for reals...

for reals...

A blog about parenting teens and other things. There are a lot of "mommy blogs" out there. I love many of them. However, they aren't really applicable at this stage in our parenting. A blog about parenting teens? Now that is something I can get behind!

Although, I will say, if you are looking for advice on parenting, I can mostly offer the things I've found that DON'T work. I'm not an expert. AT. ALL . Unless we're talking about eyerolls. And then, I've got that shizzle nailed...

Sunday, February 22, 2015


Our goal is to raise our girls to be grateful.  (By the way, does anyone else have trouble spelling that word?  I always want to spell it greatful...)  It's difficult, because often times we take things for granted and perhaps are not the best examples.  I'm totally looking at you, Mark!  OK, not really.

By most standards, we are extremely fortunate.  We have never had to worry about the basic necessities.  But we are also in a position where our kids are privileged enough to go to private school.  Our 15 year old had a car as soon as she had a drivers license.  We can afford a lot of extras.  And we feel pretty lucky.

However, it can be a challenge at times to see the immense wealth surrounding us at the fore-mentioned private schools.  It's easy to get stuck in the more, more, more mentality.  But it also goes deeper than that.  The guilt from being so fortunate and not doing more for those with less.  Seeing people on the street corner holding a sign asking for help and looking the other way.  Going on vacation, and then thinking about how many people you could have helped with that money.  The list of items to feel guilty about could be endless.  We try to do good, but could always do more.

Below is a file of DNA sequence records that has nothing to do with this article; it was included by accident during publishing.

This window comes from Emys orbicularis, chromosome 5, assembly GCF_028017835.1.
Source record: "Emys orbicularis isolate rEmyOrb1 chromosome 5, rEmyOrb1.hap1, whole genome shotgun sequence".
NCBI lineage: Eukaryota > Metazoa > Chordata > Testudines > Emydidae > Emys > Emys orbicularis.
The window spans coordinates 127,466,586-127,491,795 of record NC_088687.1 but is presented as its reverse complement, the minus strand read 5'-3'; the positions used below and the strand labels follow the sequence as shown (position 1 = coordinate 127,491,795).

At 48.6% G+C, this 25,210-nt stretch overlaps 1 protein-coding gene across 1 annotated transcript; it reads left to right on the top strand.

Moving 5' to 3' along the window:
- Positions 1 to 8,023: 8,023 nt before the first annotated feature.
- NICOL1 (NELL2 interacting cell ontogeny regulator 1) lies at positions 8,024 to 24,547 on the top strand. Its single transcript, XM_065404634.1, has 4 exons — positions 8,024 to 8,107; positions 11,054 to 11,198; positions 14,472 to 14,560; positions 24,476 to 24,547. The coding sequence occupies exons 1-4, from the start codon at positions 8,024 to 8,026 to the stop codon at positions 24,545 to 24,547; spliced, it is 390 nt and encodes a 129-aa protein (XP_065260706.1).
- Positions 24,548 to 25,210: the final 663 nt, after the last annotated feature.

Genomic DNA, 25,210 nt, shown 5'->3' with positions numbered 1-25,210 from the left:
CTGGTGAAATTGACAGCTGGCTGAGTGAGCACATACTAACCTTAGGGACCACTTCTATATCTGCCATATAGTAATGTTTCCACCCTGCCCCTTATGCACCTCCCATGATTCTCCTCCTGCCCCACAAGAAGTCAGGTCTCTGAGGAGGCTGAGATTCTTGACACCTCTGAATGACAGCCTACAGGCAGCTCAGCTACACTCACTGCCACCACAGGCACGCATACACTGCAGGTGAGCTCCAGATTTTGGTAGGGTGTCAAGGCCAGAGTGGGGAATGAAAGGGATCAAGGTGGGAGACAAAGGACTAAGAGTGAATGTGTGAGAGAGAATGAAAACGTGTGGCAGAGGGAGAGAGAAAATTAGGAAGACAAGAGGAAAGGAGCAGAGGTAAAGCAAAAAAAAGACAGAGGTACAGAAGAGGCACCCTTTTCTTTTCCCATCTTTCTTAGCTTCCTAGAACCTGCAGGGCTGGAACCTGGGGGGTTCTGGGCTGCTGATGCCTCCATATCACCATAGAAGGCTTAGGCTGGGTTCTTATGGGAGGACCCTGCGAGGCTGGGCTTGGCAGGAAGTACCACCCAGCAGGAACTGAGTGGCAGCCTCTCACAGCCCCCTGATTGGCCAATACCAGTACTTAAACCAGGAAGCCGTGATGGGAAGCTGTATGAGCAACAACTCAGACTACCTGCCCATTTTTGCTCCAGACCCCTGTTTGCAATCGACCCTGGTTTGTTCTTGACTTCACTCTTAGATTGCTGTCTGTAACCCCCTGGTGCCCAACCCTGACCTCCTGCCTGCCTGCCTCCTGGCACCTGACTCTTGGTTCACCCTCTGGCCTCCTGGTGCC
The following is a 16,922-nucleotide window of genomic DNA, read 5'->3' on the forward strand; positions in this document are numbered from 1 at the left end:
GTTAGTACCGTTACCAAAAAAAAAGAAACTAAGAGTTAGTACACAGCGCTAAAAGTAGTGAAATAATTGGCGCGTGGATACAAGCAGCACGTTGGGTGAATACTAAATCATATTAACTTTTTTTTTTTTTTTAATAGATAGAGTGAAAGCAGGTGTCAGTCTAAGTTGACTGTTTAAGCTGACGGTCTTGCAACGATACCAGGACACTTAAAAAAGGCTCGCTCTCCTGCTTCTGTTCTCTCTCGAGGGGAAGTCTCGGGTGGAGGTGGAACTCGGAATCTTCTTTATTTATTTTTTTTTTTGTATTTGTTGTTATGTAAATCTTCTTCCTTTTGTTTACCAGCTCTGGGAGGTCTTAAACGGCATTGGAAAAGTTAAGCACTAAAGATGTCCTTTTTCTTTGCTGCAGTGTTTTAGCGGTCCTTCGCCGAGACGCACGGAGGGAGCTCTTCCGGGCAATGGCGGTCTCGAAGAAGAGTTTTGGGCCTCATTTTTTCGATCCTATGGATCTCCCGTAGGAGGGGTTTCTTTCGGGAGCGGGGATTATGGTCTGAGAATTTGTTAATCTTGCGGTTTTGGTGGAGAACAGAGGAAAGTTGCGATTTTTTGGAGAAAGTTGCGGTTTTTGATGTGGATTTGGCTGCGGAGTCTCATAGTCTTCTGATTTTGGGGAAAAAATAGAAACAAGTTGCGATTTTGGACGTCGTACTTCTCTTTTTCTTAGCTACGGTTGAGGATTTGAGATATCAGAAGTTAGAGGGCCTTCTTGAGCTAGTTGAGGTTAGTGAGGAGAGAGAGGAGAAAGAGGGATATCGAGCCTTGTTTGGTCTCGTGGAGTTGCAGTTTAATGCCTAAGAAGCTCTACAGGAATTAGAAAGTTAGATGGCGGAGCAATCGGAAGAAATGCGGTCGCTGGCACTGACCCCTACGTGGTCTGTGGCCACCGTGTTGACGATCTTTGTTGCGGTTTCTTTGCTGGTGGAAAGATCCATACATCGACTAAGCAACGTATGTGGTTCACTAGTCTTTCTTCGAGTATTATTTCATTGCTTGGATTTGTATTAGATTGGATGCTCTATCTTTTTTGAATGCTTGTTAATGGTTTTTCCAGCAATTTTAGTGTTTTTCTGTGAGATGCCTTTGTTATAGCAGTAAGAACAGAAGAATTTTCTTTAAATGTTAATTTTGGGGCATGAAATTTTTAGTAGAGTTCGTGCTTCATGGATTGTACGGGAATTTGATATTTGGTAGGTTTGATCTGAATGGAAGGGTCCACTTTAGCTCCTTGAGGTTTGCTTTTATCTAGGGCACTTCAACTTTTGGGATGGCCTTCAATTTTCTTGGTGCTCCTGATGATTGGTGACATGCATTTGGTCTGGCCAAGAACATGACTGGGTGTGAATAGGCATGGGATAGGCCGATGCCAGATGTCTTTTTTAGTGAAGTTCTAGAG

I also really want the girls to be grateful for the little things.  And that can be an exercise in futility.  The other morning, Peyton informed me that she needed black pants and a black shirt for her choir performance...that day.  She came in to raid my closet, and was critical of every option presented to her.  After several attempts to appease her, I finally left her to her own devices.  I was finding it very difficult to be gracious. Besides the fact that she expected me to drop everything and attend to her needs, I was resentful that she was making me late and leaving a heap of clothing strewn about expecting me to clean up after her.

I walked away, trying to find some gratitude in myself.  I'm grateful she knows I will try to help her, I'm grateful for a closet full of clothes, etc.  About five minutes later, she came in and gave me hug.  "Thanks for helping me, Mom".  And for that, I'm very grateful.

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